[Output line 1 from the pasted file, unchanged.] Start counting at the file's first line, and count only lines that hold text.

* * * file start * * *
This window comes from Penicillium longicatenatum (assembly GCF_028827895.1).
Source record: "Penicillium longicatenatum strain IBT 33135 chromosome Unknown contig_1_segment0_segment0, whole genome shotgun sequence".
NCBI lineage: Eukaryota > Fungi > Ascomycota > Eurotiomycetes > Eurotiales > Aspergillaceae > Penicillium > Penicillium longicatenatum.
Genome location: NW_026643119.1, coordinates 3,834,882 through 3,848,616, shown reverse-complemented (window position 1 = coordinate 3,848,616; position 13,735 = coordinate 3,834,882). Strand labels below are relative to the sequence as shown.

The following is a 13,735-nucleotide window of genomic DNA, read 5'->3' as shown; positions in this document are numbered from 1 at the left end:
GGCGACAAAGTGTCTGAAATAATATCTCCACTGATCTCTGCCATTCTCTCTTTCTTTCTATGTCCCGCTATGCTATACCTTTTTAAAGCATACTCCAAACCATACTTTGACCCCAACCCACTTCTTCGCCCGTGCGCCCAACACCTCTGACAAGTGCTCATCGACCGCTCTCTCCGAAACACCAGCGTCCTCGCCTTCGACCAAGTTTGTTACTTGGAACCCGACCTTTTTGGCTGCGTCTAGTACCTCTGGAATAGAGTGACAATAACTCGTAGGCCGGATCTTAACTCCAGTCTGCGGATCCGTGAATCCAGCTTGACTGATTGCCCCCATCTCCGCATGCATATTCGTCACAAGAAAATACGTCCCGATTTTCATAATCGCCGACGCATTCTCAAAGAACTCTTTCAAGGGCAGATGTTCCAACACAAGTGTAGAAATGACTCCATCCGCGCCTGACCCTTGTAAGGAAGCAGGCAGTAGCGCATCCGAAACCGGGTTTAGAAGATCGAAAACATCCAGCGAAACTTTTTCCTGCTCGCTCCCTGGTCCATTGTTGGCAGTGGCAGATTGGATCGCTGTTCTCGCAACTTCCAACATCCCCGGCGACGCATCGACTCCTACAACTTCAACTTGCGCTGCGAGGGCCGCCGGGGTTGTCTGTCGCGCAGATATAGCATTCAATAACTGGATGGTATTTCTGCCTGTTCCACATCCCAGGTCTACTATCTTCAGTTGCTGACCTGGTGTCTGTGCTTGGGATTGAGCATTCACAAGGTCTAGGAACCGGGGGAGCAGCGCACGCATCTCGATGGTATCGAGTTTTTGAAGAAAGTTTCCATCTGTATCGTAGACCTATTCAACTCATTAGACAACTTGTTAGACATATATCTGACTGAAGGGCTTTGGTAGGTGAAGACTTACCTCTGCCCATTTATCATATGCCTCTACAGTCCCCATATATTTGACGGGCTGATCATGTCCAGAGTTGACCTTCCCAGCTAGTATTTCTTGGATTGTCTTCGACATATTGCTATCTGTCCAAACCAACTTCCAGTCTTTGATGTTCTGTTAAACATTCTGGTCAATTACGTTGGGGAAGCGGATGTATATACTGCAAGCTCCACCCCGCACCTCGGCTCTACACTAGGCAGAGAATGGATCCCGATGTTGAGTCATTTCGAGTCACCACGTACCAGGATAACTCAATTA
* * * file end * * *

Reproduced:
This window comes from Penicillium longicatenatum (assembly GCF_028827895.1).